University tuition fees set to rise under new reforms

A White Paper was published revealing the possibility of another rise in tuition fees in the UK

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Students protesting against tuition fees in London. Source: Wikipedia Commons

The Secretary of State for Business, Innovation and Skills has presented a White Paper named ‘Success as a Knowledge Economy’ which could lead to an increase in tuition fees for students at British universities.

Just six years after Universities were permitted to “adjust to new demands” by requiring UK and EU students pay fees going up to £9,000 and over 15 years after these were first introduced in the country, the White Paper draws the outline of a new system devised to encourage competition between institutions. Both of these previous decisions had been followed by student protests in different parts of the country.

If put in place, this system will have a particularly strong impact on high achieving universities, allowing them to go beyond the original capped amount in order to respond to inflation and high demand from the year 2016/17 onward.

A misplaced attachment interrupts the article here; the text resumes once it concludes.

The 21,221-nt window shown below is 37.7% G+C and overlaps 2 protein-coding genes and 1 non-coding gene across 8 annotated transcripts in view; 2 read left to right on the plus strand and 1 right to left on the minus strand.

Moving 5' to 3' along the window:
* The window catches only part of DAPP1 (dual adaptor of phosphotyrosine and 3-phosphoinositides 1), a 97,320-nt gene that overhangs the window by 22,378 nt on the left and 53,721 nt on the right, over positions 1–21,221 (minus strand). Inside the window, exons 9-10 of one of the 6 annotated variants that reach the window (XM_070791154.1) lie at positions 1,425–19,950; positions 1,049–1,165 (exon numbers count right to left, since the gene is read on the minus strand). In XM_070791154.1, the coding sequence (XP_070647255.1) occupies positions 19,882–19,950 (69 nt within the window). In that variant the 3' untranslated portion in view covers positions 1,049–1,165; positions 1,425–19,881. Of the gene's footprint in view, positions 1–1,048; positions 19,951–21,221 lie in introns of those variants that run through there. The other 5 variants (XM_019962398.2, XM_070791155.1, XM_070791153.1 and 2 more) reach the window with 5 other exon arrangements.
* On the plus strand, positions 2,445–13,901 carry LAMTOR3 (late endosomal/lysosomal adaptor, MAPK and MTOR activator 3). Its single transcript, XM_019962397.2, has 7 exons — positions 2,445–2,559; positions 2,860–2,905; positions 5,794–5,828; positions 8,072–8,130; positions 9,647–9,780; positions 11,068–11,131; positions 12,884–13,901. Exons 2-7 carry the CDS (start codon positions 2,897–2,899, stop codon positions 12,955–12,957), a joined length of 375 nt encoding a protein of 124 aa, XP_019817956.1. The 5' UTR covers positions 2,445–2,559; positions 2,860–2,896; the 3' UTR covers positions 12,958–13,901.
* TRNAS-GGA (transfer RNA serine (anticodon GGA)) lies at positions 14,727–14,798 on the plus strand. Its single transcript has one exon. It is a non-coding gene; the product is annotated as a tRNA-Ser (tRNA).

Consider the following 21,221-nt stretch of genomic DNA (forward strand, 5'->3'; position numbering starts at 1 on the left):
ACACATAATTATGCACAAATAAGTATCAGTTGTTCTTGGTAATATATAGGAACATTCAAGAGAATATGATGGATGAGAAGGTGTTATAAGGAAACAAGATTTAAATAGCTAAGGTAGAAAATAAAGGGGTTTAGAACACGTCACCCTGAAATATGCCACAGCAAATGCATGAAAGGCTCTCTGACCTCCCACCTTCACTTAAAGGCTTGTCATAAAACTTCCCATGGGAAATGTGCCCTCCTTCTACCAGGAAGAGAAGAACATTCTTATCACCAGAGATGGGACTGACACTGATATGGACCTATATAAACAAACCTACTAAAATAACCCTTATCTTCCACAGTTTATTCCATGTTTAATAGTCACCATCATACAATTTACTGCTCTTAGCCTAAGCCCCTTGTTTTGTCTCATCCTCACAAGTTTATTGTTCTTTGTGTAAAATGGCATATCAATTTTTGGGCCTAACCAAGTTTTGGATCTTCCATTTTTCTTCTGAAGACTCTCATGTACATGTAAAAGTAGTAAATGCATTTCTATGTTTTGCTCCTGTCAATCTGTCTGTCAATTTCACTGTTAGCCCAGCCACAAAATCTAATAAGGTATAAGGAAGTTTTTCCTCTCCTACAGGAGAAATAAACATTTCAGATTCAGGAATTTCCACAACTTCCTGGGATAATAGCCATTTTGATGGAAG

Universities will be expected to provide detail of their graduate employment rate, as concerns were raised last November that the equal price of studies led to low-quality teaching being paid for the same way as better teaching was.

A set of awards handed out to universities and colleges yearly would also invite private institutions to develop further, leading to potentially less reliable degrees being distributed to students of new establishments.

The continued shift to funding through student tuition fees could see some universities fail, as higher education institutions are increasingly exposed to “open market competition”. The White Paper makes it clear that there will be no bail-outs for stuggling institutions, whose exit will make room for innovative new entrants to the higher education market.